I work with a lot of small business owners. Not only that, but many of my friends are small business owners. And one of the most common complaints I hear from them is that their employees don’t “Think like we do” or “They don’t seem to come up with new ideas” or “They just aren’t as into the business as I’d like them to be.” These may come off as complaints, but when you are face to face with these CEOs, what’s clear is that this is something that makes them sad. I don’t have any other word for it.
On the employee side of the equation, how many times have you heard or read “Our employees are our greatest asset”? As far as I’m concerned, this is probably the most laughable line in business. It’s something that many businesses SAY, but many of their employees don’t experience. Having been an employee, I found these phrases laughable because the corporate decisions always appeared to be more focused on profits and making money (not that that there’s anything wrong with that) at the expense of employees. I say this because it always seemed like when there were costs to cut, the employees always ended up getting the cutting end of the deal.
Profits and happy employees are not mutually exclusive!
One statistical truth is that engaged employees make for profitable companies. So how is a company supposed to get at what engages employees? More importantly, what’s a good way to start making decisions around discovering what the obstacles are to having engaged employees and then how to break those obstacles down so that your employees feel like they are part of the team.
Leave it to the Gallup Organization to come up with a way to not only measure employee engagement, but to find the correlation to thriving profitable companies. They call it the Gallup Q12 survey.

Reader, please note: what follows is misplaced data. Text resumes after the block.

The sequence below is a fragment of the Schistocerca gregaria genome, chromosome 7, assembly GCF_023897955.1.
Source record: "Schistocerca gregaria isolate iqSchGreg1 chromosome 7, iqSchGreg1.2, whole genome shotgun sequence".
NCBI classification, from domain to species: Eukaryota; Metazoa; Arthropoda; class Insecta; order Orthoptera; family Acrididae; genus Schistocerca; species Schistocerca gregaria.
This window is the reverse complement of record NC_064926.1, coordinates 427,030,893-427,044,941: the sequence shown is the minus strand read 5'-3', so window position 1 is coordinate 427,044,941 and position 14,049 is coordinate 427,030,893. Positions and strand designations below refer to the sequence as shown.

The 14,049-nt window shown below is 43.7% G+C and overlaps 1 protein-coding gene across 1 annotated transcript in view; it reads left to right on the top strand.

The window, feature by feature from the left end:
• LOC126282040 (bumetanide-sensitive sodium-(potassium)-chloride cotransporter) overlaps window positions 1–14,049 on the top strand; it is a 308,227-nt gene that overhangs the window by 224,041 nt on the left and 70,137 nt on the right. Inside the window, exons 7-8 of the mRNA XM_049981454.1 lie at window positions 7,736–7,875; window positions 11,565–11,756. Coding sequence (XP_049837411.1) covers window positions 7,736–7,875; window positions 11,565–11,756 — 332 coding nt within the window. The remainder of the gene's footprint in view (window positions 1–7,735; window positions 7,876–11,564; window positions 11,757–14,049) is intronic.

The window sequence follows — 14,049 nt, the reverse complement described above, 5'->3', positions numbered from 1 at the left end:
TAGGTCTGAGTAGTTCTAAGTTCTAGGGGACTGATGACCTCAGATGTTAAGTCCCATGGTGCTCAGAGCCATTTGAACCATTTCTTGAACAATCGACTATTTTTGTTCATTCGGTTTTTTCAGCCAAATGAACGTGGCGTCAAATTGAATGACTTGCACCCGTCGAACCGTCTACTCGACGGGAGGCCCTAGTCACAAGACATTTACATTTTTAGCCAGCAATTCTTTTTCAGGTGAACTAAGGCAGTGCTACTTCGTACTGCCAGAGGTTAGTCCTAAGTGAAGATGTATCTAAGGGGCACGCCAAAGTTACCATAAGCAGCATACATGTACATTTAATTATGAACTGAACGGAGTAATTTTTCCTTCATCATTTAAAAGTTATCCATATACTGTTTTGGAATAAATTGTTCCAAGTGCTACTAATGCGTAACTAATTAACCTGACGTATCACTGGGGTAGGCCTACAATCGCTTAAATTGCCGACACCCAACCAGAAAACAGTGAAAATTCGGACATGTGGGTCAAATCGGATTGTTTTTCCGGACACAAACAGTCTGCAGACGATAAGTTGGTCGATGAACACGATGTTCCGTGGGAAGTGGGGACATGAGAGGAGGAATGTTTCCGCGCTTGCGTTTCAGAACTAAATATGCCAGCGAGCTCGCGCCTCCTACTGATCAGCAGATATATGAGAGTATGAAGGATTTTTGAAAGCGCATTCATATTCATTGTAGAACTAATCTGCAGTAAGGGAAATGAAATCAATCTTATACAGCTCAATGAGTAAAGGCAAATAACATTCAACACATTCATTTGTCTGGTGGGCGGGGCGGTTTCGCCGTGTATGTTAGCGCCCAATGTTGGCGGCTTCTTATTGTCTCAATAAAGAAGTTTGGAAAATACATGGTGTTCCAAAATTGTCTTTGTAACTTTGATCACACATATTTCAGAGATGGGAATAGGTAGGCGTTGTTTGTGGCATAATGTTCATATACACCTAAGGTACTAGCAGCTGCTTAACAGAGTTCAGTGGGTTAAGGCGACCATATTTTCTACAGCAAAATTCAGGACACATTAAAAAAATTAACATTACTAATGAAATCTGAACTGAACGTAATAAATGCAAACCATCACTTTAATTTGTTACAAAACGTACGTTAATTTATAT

The Gallup Organization has been measuring and studying what makes companies profitable for decades. Their research which includes data from hundreds of thousands of companies and employees worldwide shows that more than 70% of American employees aren’t working to their full potential! Not only that, but their lack of engagement is actually SLOWING our economic growth and recovery.
Reading this, you might think that it’s all the fault of the employee. I would say that this is not so. Having lived through this transition that started in the early 1980s, I’d say that it was a simple by product of cost cutting decisions that came up during the economic downturn that started in the late 70’s with the energy crisis, the slow but steady layoffs that came as American manufacturing became less competitive and the desperate need for corporations to build and maintain profitability.
This was a result of the break in the psychological contract between employers and employees. The contract was a simple one; be a loyal and dedicated employee and you will have a job for life. This transitioned into; get a degree and you’ll find a good job where you can start right after college and retire after 40 years. And today — well, we know what it is today; good luck finding and keeping a job.
As a result, today’s employees are in it to win it. Job hopping is perceived as a good thing; gathering and learning skills along the way and then leaving one company to join another and put those skills to use. Then grabbing new skills along the way to leave and put those skills to use someplace else. If a company is going to be in it for themselves – what would you expect employees to do?!